Keep your eyes up. See the world happening around you. Stare out a window. Listen to the birds. Take a walk. Talk to a stranger. Wonder without googling.
You will mess up. I will take away your phone. We will sit down and talk about it. We will start over again. You & I, we are always learning. I am on your team. We are in this together.
Researchers have harnessed streams of light to transfer massive amounts of data. In a recent test, they hit 2.56 terabytes per second. Simplify the language and that’s about the equivalent of transferring over 67,000 songs per second.
Before getting too giddy, this was an experiment over one meter. Still though, add this to a very interesting, data heavy future.
Researchers at USC, JPL and Tel Aviv University have managed to transfer 2.56 terabits of information by multiplexing 8 x 300Gbps “twisted” streams of visible light into a single beam. The feat exploits a phenomenon which, up until recently, scientists thought may have been impossible to achieve with light: orbital angular momentum (OAM).
OAM, the way a wave can be made to twist around itself, is what makes the team’s discovery particularly exciting. It also makes their findings incredibly useful for wireless data transmission. Making light beams spiral to create an optical vortex is not necessarily a new idea, but putting that phenomenon to work for the transmitting information is something researchers have been striving for.
Planets are turning out to be so common that to show all the planets in our galaxy, this chart would have to be nested in itself—with each planet replaced by a copy of the chart—at least three levels deep.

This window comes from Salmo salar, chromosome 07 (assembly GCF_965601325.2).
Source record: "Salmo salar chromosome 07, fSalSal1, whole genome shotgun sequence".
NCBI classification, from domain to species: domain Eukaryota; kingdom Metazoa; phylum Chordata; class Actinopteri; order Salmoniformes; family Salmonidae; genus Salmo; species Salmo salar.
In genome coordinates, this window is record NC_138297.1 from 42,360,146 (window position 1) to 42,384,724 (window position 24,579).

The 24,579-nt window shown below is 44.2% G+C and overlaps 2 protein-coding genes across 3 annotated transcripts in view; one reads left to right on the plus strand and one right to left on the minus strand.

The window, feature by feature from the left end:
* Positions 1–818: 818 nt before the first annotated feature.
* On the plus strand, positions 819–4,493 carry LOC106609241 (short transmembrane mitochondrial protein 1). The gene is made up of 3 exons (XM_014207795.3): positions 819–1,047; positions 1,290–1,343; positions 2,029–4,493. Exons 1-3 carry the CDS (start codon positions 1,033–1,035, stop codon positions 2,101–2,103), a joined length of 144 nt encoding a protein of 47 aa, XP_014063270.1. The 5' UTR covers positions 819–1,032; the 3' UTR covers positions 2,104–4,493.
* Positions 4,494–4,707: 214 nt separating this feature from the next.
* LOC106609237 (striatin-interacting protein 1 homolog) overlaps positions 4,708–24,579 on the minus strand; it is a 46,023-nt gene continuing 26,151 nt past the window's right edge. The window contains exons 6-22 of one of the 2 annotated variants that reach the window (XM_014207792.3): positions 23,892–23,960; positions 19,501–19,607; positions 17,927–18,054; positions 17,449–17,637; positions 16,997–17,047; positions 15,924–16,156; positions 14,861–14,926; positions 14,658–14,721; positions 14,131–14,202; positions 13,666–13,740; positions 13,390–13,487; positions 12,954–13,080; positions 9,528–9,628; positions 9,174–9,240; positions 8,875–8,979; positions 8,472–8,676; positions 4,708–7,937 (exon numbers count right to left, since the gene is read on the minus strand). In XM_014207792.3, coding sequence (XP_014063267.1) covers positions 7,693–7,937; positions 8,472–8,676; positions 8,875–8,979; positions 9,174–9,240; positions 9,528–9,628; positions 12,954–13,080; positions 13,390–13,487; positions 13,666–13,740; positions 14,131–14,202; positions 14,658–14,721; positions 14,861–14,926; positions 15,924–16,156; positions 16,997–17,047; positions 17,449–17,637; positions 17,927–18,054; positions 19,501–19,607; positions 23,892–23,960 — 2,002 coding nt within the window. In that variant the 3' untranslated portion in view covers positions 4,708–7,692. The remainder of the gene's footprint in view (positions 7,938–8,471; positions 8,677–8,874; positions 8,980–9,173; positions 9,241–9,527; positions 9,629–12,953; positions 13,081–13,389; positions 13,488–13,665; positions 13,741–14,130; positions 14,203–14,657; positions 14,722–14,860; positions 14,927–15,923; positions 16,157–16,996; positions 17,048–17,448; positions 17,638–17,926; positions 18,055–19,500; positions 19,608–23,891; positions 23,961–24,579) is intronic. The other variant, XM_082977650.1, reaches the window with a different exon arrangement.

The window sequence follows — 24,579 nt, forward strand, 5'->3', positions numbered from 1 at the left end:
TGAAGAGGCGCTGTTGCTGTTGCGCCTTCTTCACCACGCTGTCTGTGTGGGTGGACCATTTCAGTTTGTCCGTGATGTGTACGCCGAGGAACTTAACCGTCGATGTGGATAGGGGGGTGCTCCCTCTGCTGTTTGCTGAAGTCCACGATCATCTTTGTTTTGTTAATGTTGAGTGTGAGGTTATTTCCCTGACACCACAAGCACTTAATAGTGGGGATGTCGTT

New Device Converts Sign Language to Audible Speech
Students at the University of Houston designed a device called MyVoice, which uses a video camera to capture a person’s sign language movements. It also contains a small video monitor, a microphone and a speaker. Software processes the images and determines what was said, and then translates the word or phrase into speech, which is transmitted through an electronic voice.
It also works backward, capturing a person’s spoken words and projecting the appropriate hand sign onto the monitor. Students sampled a database of images to train their software to recognize the hand signs, according to a UH news release. The team used between 200 and 300 images per sign.
This 15 year old just won $75,000 for developing a test for pancreatic cancer that’s over 90 percent accuracy, and 28 times faster, 28 times less expensive and over 100 times more sensitive than current tests.
Smart Glove Helps Hearing and Sight-Impaired to Text
Folks who are deafblind traditionally focus on physical contact to communicate and use a verbose form of signing called Lorm. In an attempt to facilitate fast, casual conversation, and general mobility, researchers at Berlin’s Design Research Lab built the Mobile Lorm Glove to facilitate two-way digital communication. The wearer is able to trace Lorm across the surface of the glove and its pressure sensitive fabric translates the message to text, which is then sent via bluetooth to a smartphone. An array of tiny motors on the back of the glove spell out the return message, thus closing the loop.